15 October 2007

On the Complications of Reading Luther

Luther was an amazing man.  But you're not done with him when you've read his early stuff.  You're certainly not done with him when you've read his diatribes against Rome.  He had another battle to face and that was just as important:  his words of criticism against Zwingli and his ilk.  You're really not done with him until he's battled through on both fronts.  Then you get his mature thought, and it seems to hold fairly constant until his death.

So when you read him, note the dates.  Through till 1517-18, you've still got an essentially Roman Catholic Luther.  Move to the 1520-24 and you've got the anti-Romanist Luther.  It took the battles after 1524 to make Luther realize how much Rome itself served as bulwark against a rampant spiritualization of the Holy Sacraments.  By the time you to the Catechisms (1528 and beyond) you've got a Luther who has contended against both dangers, and presents a more balanced picture of his thought.  

This method of reading Luther is far from novel.  It is, in a sense, sanctioned in his intro to the collected Latin works.  He warns that the papal leaven was rife in him for many years.  

What is truly curious and delightful is when a thought expressed in the early years carries through all the intervening years.  I'd suggest THAT's a key point in Luther.  A much unexamined point in the great Reformer would be his take on the communion of saints, which remains essentially unchanged from the great document on the Eucharist in 1519 to his writings on John in 1528 to his writings on the Church in 1539.  It is a thought sadly missing in much of Lutheranism today.  

12 comments:

wm cwirla said...

So very true about Luther. I am grateful for having had the opportunity to study Luther under Norman Nagel, who emphasized this very point, that Luther must be read both in chronological and polemical context. I recall Dr. Nagel requiring that all citations of a work by Luther include the date for this very reason.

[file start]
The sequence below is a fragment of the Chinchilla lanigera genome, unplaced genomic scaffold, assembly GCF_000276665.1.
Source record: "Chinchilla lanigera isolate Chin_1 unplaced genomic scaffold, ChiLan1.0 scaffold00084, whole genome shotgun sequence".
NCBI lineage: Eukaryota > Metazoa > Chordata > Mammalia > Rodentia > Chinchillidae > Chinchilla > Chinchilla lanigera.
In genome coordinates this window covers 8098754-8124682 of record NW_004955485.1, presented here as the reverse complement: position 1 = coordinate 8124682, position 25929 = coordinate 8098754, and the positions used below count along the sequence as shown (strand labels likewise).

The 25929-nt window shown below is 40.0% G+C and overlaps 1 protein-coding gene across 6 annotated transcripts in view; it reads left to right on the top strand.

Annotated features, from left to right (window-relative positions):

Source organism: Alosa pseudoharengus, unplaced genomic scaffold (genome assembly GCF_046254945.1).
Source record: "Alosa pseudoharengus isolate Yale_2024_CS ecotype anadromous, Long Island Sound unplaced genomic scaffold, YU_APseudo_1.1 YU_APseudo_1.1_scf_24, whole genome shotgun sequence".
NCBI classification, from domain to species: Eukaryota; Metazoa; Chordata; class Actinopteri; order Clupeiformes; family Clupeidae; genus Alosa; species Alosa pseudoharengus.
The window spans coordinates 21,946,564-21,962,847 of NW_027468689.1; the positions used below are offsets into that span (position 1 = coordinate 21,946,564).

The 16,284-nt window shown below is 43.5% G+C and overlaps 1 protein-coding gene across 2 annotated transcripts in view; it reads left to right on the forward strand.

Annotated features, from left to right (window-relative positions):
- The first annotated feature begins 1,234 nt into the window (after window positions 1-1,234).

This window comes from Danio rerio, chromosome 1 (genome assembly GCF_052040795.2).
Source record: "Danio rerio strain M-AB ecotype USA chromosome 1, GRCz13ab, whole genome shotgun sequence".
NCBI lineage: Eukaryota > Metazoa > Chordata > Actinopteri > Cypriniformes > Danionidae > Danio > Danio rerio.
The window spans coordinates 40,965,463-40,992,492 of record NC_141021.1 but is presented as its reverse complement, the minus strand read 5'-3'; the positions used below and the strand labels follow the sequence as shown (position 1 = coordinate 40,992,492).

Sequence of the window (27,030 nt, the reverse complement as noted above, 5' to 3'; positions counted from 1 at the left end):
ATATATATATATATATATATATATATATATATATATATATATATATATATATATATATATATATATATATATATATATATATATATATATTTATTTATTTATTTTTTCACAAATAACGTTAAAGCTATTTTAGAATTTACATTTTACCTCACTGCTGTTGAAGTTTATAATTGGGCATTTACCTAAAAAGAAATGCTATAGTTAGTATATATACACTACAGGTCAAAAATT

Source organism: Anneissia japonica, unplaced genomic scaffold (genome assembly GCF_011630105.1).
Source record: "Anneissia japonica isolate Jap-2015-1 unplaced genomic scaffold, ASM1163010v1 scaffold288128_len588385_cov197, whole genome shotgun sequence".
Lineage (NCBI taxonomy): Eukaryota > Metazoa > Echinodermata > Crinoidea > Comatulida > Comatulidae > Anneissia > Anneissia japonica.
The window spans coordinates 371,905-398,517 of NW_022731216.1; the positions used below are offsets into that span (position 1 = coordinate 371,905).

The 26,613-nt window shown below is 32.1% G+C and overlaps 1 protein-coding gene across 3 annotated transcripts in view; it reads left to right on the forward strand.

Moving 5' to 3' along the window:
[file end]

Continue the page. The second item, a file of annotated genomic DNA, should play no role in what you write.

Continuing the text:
I would disagree, however, that Luther's thinking about the communion of saints remained essentially the same from 1519 to 1539. In 1519 and well into the early 1520's, Luther was prone to speak of "Christ and all His saints" whereas later Luther tended to speak of Christ alone, distinct from the saints. One measure of this is Luther's depiction of the church as a "brotherhood" (Bruderschaft) of Christ and His saints, something that is front and center in 1519 but drops completely from view as Luther's understanding of the Sacrament as gift (donum) is clarified.

DRB said...

How should we read what Luther said this in his lectures on Romans?

'The second argument is that “God desires all men to be
saved” (1 Tim. 2:4), and He gave His Son for us men
and created man for eternal life. Likewise: All things
exist for man, and he himself exists for God that he
may enjoy Him, etc. These points and others like them can be refuted as easily as the first
one. For these verses must always be understood as
pertaining to the elect only, as the apostle says in 2
Tim. 2:10 “everything for the sake of the elect.” For
in an absolute sense Christ did not die for all, because He says: “This is My blood which is poured out for you” and “for many”—He does not say: for all—“for the forgiveness of sins” (Mark 14:24, Matt. 26:28).'
Luther, M. (1999, c1972). Vol. 25: Luther's works, vol. 25 : Lectures on Romans (J. J. Pelikan, H. C. Oswald & H. T. Lehmann, Ed.). Luther's Works. Saint Louis: Concordia Publishing House.

The commentary says he did not intend to publish these 1516 lecture notes.

Philip Hoffman said...

For a different take on reading Luther, you might want to check out my questions and concerns and help me discern this issue at http://prairieponderings07.blogspot.com/2007/10/early-vs-late.html

Philip

Philip Hoffman said...

May I add (and ask): It seems like it is the overall opinion that one must simply chuck the "early" Luther unless you can find some traces of "late" Luther in the "early" Luther. Is this is the case? Is this is what is being counselled?

Kind of like, don't pay attention to Karl Barth in his Commentary on Romans because he hadn't developed just yet. But then again, ironically enough, I just read a study saying all of the late Barth is in the early Barth, just in a latent and undeveloped way. Would one be allowed to say the same thing about Luther, or did he do such a 180 that this just isn't possible?